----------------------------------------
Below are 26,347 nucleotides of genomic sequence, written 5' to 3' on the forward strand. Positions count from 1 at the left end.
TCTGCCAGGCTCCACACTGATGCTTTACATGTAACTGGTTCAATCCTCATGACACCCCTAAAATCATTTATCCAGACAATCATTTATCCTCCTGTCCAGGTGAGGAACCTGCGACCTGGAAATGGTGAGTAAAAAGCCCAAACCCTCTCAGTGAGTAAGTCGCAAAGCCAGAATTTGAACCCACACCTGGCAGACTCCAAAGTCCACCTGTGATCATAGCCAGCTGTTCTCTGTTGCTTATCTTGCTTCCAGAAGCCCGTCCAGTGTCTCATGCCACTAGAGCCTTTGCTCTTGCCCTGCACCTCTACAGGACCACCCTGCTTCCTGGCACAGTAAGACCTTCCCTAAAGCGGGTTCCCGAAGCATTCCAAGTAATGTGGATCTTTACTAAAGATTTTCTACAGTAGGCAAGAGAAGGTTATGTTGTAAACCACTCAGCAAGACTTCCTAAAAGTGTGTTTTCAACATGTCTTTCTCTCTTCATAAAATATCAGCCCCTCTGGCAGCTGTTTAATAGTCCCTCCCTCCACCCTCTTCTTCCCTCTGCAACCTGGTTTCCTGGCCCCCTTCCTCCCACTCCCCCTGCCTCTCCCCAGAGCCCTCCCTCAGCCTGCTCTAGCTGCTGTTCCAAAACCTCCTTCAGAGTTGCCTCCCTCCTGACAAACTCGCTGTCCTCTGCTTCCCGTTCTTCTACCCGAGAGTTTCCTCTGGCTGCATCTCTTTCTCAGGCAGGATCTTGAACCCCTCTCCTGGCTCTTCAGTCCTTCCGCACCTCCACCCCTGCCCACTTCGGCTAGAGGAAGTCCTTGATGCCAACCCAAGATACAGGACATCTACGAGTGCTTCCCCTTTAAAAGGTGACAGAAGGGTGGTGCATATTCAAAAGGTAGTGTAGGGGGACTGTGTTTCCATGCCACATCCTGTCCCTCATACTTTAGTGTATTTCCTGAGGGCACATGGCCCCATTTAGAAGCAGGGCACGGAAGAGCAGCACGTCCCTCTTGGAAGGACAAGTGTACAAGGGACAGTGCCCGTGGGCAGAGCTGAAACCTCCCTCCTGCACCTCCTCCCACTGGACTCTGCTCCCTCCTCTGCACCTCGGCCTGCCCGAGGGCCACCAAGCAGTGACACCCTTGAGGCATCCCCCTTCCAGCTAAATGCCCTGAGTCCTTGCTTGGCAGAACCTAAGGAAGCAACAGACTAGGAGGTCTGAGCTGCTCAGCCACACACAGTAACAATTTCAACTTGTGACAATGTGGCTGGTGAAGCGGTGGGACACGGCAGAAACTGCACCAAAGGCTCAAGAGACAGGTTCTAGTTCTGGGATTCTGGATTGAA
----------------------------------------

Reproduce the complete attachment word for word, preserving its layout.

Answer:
Below are 26,347 nucleotides of genomic sequence, written 5' to 3' on the forward strand. Positions count from 1 at the left end.
TCTGCCAGGCTCCACACTGATGCTTTACATGTAACTGGTTCAATCCTCATGACACCCCTAAAATCATTTATCCAGACAATCATTTATCCTCCTGTCCAGGTGAGGAACCTGCGACCTGGAAATGGTGAGTAAAAAGCCCAAACCCTCTCAGTGAGTAAGTCGCAAAGCCAGAATTTGAACCCACACCTGGCAGACTCCAAAGTCCACCTGTGATCATAGCCAGCTGTTCTCTGTTGCTTATCTTGCTTCCAGAAGCCCGTCCAGTGTCTCATGCCACTAGAGCCTTTGCTCTTGCCCTGCACCTCTACAGGACCACCCTGCTTCCTGGCACAGTAAGACCTTCCCTAAAGCGGGTTCCCGAAGCATTCCAAGTAATGTGGATCTTTACTAAAGATTTTCTACAGTAGGCAAGAGAAGGTTATGTTGTAAACCACTCAGCAAGACTTCCTAAAAGTGTGTTTTCAACATGTCTTTCTCTCTTCATAAAATATCAGCCCCTCTGGCAGCTGTTTAATAGTCCCTCCCTCCACCCTCTTCTTCCCTCTGCAACCTGGTTTCCTGGCCCCCTTCCTCCCACTCCCCCTGCCTCTCCCCAGAGCCCTCCCTCAGCCTGCTCTAGCTGCTGTTCCAAAACCTCCTTCAGAGTTGCCTCCCTCCTGACAAACTCGCTGTCCTCTGCTTCCCGTTCTTCTACCCGAGAGTTTCCTCTGGCTGCATCTCTTTCTCAGGCAGGATCTTGAACCCCTCTCCTGGCTCTTCAGTCCTTCCGCACCTCCACCCCTGCCCACTTCGGCTAGAGGAAGTCCTTGATGCCAACCCAAGATACAGGACATCTACGAGTGCTTCCCCTTTAAAAGGTGACAGAAGGGTGGTGCATATTCAAAAGGTAGTGTAGGGGGACTGTGTTTCCATGCCACATCCTGTCCCTCATACTTTAGTGTATTTCCTGAGGGCACATGGCCCCATTTAGAAGCAGGGCACGGAAGAGCAGCACGTCCCTCTTGGAAGGACAAGTGTACAAGGGACAGTGCCCGTGGGCAGAGCTGAAACCTCCCTCCTGCACCTCCTCCCACTGGACTCTGCTCCCTCCTCTGCACCTCGGCCTGCCCGAGGGCCACCAAGCAGTGACACCCTTGAGGCATCCCCCTTCCAGCTAAATGCCCTGAGTCCTTGCTTGGCAGAACCTAAGGAAGCAACAGACTAGGAGGTCTGAGCTGCTCAGCCACACACAGTAACAATTTCAACTTGTGACAATGTGGCTGGTGAAGCGGTGGGACACGGCAGAAACTGCACCAAAGGCTCAAGAGACAGGTTCTAGTTCTGGGATTCTGGATTGAA